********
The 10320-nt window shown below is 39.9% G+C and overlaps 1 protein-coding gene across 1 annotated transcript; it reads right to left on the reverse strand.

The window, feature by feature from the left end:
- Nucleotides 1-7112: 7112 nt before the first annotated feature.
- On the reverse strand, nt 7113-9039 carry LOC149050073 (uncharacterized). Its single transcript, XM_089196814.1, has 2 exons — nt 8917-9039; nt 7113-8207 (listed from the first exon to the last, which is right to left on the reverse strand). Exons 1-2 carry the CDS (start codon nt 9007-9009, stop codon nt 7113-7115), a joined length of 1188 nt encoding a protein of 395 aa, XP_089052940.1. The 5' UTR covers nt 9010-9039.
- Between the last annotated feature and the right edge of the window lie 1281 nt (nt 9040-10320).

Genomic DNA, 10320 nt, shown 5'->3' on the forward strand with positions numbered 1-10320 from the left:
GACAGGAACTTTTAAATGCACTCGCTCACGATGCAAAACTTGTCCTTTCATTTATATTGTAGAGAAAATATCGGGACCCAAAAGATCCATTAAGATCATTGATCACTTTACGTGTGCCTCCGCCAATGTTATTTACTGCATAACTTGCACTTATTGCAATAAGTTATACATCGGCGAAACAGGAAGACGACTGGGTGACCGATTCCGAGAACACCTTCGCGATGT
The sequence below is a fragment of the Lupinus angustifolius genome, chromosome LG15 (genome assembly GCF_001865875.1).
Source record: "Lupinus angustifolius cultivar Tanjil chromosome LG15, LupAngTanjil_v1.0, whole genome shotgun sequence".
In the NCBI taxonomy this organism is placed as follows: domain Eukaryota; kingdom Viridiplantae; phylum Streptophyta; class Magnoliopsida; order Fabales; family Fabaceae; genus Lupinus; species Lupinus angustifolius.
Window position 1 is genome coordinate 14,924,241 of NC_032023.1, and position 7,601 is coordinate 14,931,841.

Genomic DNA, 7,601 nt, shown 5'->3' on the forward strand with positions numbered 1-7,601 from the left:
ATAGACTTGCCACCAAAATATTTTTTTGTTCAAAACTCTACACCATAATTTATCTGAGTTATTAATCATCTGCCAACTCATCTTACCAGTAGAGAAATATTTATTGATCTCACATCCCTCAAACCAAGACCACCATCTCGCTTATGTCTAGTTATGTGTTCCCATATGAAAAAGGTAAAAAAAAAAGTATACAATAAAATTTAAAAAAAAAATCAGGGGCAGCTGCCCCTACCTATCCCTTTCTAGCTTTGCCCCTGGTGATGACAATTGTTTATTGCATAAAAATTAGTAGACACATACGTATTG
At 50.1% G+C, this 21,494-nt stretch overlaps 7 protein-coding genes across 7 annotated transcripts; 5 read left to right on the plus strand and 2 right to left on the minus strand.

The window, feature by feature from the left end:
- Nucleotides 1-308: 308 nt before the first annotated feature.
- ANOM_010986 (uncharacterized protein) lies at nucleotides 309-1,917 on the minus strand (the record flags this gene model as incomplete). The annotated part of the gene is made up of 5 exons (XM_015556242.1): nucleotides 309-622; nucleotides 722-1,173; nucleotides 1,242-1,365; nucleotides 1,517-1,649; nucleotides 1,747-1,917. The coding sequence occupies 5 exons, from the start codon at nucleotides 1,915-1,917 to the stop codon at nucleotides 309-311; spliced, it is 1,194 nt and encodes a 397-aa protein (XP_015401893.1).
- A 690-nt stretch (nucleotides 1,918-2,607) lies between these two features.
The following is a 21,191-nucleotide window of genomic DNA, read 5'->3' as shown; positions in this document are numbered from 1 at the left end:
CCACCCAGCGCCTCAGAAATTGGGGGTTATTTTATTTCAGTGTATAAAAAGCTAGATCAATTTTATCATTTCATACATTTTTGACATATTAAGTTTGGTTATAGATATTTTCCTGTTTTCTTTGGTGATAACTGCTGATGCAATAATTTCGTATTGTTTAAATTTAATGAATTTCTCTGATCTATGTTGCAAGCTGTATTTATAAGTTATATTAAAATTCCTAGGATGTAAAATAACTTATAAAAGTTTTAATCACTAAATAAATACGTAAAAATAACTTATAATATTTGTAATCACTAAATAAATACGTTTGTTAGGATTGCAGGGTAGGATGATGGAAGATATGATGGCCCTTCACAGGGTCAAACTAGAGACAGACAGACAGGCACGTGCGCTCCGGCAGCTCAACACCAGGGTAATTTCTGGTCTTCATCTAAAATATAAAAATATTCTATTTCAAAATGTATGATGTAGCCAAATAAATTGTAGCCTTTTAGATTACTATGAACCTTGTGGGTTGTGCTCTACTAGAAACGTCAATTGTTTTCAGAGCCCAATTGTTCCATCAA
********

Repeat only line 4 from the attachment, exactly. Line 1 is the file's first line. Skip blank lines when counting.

- On the reverse strand, nt 7113-9039 carry LOC149050073 (uncharacterized). Its single transcript, XM_089196814.1, has 2 exons — nt 8917-9039; nt 7113-8207 (listed from the first exon to the last, which is right to left on the reverse strand). Exons 1-2 carry the CDS (start codon nt 9007-9009, stop codon nt 7113-7115), a joined length of 1188 nt encoding a protein of 395 aa, XP_089052940.1. The 5' UTR covers nt 9010-9039.